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Cal Poly’s INhouse Opens to the Outdoors of Coastal California

Monday, June 8, 2015

By Ernie Tucker

INhouse, the U.S. Department of Energy Solar Decathlon 2015 project from the California Polytechnic State University team, is designed to respond to the university’s spectacular surroundings in San Luis Obispo near the Pacific Ocean.

“We focused on creating a coastal home that is true to that climate and the very unique indoor-outdoor living that we have here year-round,” says decathlete Lisa-Marie Mueller.

As such, the architecture is open. A 15-ft glass wall in the living room folds back accordion-style to double the living space.

The design also employs a variety of techniques to boost INhouse’s sustainability. For example, the team installed a gutter system that conveys rainwater to constructed wetlands to help native plants, and the house employs passive ventilation and natural lighting strategies.

Computer-generated illustration of a solar-powered house.

INhouse is designed for indoor-outdoor living in coastal California. (Courtesy of the Solar Decathlon 2015 California Polytechnic State University team)

INhouse also boasts several high-tech attributes. The team is using a palm oil-based phase-change material in the ductwork to cut down on HVAC needs. As the material changes between liquid and solid, it stores or releases significant energy. Just 1 in.3 of palm oil material can hold as much energy as 1 ft3 of concrete.

“It allows us to store a lot more energy in a lot smaller space,” says decathlete Alyssa Parr.

At night, the team can pump cool air to chill the phase-change material, and then, during the day, it can reverse the flow, venting collected heat outside.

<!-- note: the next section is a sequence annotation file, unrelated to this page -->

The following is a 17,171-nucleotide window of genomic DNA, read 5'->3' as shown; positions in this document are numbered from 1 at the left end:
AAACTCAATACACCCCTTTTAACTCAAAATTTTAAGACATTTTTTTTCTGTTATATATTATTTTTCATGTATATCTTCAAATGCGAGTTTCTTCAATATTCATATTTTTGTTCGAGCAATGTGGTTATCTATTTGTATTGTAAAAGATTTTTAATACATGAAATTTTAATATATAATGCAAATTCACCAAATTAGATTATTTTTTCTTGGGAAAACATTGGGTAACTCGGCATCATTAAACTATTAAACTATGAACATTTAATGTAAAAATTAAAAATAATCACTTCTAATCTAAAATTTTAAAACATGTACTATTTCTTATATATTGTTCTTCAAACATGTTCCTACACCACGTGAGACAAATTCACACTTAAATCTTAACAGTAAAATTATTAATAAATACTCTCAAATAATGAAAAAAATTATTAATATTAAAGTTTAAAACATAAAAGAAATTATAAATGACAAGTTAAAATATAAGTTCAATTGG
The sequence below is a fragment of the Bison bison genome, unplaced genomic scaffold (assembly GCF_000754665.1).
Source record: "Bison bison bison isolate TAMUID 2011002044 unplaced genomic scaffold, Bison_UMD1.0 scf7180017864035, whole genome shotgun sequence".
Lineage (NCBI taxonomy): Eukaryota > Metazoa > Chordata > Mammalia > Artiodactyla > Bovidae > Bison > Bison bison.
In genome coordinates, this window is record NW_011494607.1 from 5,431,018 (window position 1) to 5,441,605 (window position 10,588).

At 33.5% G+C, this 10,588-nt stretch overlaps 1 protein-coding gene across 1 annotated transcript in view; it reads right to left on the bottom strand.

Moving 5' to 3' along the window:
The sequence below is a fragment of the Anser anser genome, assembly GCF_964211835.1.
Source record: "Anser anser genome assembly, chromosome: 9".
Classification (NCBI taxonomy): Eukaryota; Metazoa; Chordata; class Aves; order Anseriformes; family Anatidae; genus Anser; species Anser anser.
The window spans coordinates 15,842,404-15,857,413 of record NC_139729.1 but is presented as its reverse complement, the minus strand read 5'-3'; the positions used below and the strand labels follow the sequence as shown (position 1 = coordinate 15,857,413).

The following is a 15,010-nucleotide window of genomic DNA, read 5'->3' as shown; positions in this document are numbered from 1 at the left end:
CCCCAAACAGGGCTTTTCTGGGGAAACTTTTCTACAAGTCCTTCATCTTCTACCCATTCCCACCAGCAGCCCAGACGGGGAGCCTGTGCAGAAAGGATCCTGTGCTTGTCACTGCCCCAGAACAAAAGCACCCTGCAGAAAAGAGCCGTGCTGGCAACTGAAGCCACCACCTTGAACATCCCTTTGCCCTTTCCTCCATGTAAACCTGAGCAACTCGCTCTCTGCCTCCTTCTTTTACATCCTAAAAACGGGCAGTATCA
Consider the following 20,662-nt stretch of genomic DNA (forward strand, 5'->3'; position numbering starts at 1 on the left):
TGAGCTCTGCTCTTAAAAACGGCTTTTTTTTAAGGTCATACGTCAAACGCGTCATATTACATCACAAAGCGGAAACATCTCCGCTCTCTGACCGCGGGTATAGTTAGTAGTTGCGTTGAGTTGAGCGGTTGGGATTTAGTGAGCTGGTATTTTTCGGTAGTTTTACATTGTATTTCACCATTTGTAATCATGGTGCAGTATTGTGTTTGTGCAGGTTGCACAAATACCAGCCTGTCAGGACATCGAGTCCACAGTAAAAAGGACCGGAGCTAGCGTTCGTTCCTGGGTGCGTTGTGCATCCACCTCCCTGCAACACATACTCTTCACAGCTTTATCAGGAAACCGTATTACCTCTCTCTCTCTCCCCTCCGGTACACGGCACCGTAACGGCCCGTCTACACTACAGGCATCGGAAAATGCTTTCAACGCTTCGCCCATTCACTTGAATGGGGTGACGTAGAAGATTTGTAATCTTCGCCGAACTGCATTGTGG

In addition, the outdoor deck is covered by bifacial solar photovoltaic (PV) panels—with PV on the top and bottom. The array serves as an awning that provides shade but also lets about 25% of light through. The bottom PV collects reflected light bouncing up from the deck, thereby capturing up to 30% more energy than a single layer of PV. The 14 panels (each 6.43 ft by 3.25 ft) not only create a 4.9-kW renewable power system but also form a structure that looks attractive.

“Solar panels don’t just have to be on roofs. They can be integrated into the design,” Parr says.

Photo of a group of people.

Members of the California Polytechnic State University team gather at the Orange County Great Park on Jan. 9. (Credit: Carol Laurie/U.S. Department of Energy Solar Decathlon)

A second array is part of the core of the house.

The 100-member Cal Poly team, representing 12 majors, took its school’s motto of “learn by doing” seriously during the project. The name and story of the house developed over time.

Says Mueller, “We are now beginning construction and still developing and understanding the meaning of our home and how it relates in the context of the world around us.”

Mueller explains that the name INhouse describes the process the team has been going through—the design, engineering, and construction is really “in house” at Cal Poly. Also, three words—”interactive,” “intuitive,” and “integrated”—describe the technological-meets-natural features of the house. Mostly, it’s learning by doing—a process of iteration and trying many things before reaching a final conclusion.

The group is looking forward to sharing its results with visitors.

“Our house will feel big,” says Parr. “INhouse goes to show that in order to live sustainably, there are couple of key things you need, but you don’t have to make comfort sacrifices or completely change your lifestyle.”

Ernie Tucker is a member of the U.S. Department of Energy Solar Decathlon communications team.


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